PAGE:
Yet another Qld cop charged with hacking - Security - iTnews
Some of the biggest web hosting sites were vulnerable to simple account takeover hacks | TechCrunch
$900,000 On Offer For Anyone Who Can Hack A Tesla Model 3
SCP implementations impacted by 36-years-old security flaws | ZDNet
Google Chrome's built-in ad blocker to roll out worldwide on July 9 | ZDNet
Gaining access to Uber's user data through AMPScript evaluation – Assetnote
Rahul Sridhar on Twitter: "Here's a short story about cryptography in 2018 in five tweets:"
Jan 15, 2019
Risky Business #525 -- Back on deck for 2019!

In this week’s show Adam Boileau and Patrick Gray discuss the security news of the last few weeks, including:

  • German politicians pwnt, suspect arrested
  • Possible ransomware attack affects US newspapers
  • Mass 2FA bypasses impacting Gmail users in Middle East
  • Emergency warning system in Australia popped
  • Ethereum Classic double-spend attack a sign of things to come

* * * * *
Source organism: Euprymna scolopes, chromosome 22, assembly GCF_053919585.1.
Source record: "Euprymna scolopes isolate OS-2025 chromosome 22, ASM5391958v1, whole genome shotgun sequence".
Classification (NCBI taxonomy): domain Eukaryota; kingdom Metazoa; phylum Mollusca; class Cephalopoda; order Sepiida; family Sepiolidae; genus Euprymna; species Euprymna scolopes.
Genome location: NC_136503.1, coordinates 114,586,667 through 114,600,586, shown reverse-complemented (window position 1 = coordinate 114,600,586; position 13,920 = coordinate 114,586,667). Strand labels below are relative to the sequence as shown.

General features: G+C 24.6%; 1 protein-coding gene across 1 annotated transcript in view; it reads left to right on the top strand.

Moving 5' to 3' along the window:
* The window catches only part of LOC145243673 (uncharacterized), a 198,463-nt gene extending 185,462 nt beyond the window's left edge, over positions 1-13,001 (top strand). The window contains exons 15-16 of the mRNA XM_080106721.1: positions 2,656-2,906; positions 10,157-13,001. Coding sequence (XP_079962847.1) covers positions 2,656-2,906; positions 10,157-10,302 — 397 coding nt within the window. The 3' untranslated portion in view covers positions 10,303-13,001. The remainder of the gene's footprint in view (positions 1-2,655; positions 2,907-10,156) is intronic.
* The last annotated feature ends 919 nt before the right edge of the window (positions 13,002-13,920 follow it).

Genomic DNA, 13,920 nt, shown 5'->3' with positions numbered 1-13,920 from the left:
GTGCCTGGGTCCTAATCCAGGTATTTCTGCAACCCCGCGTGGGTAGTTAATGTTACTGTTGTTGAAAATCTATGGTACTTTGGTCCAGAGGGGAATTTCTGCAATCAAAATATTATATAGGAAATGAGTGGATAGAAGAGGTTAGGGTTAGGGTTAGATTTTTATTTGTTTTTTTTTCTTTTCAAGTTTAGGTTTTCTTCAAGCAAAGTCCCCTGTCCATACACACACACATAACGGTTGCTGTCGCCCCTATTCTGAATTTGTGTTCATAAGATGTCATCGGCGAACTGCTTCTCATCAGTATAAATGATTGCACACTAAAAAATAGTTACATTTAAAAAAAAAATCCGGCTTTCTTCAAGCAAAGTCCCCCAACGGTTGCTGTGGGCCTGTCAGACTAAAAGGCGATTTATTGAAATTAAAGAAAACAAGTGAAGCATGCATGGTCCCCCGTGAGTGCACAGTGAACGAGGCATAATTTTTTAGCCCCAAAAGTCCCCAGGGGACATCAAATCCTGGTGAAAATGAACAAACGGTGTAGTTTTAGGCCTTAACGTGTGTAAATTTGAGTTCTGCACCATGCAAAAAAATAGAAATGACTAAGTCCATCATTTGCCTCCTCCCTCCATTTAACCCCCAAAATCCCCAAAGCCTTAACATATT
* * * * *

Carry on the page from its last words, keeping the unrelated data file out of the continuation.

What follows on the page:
• EU to fund open source bug bounties
  • Attackers steal details of 1,000 North Korean defectors
  • Doing the Bloomberg hack for real at 35C3
  • El Chapo should have used Signal
  • Much, much more…

This week’s show is brought to you by Cylance! BlackBerry announced that it’s acquiring Cylance for $1.4bn (I don’t know if that’s closed yet) which is great news for all the founders and early employees there – some of whom I know reasonably well. So congrats to team Cylance on that!

But we’re not talking about that this week. Instead, Cylance’s very own Scott Scheferman joins us to talk about the MITRE ATT&CK framework and how it’s informing their product dev. There’s some product talk in that interview but there’s also some real meat there so I let it run long. Scott says we’re close to the terrible situation where security companies are going to start using MITRE ATT&CK as a marketing tool, like “Full MITRE ATT&CK coverage!”

Links to everything that we discussed are below and you can follow Patrick or Adam on Twitter if that’s your thing.

Show notes

Arrested German hacker confesses to leaking politicians' information, report says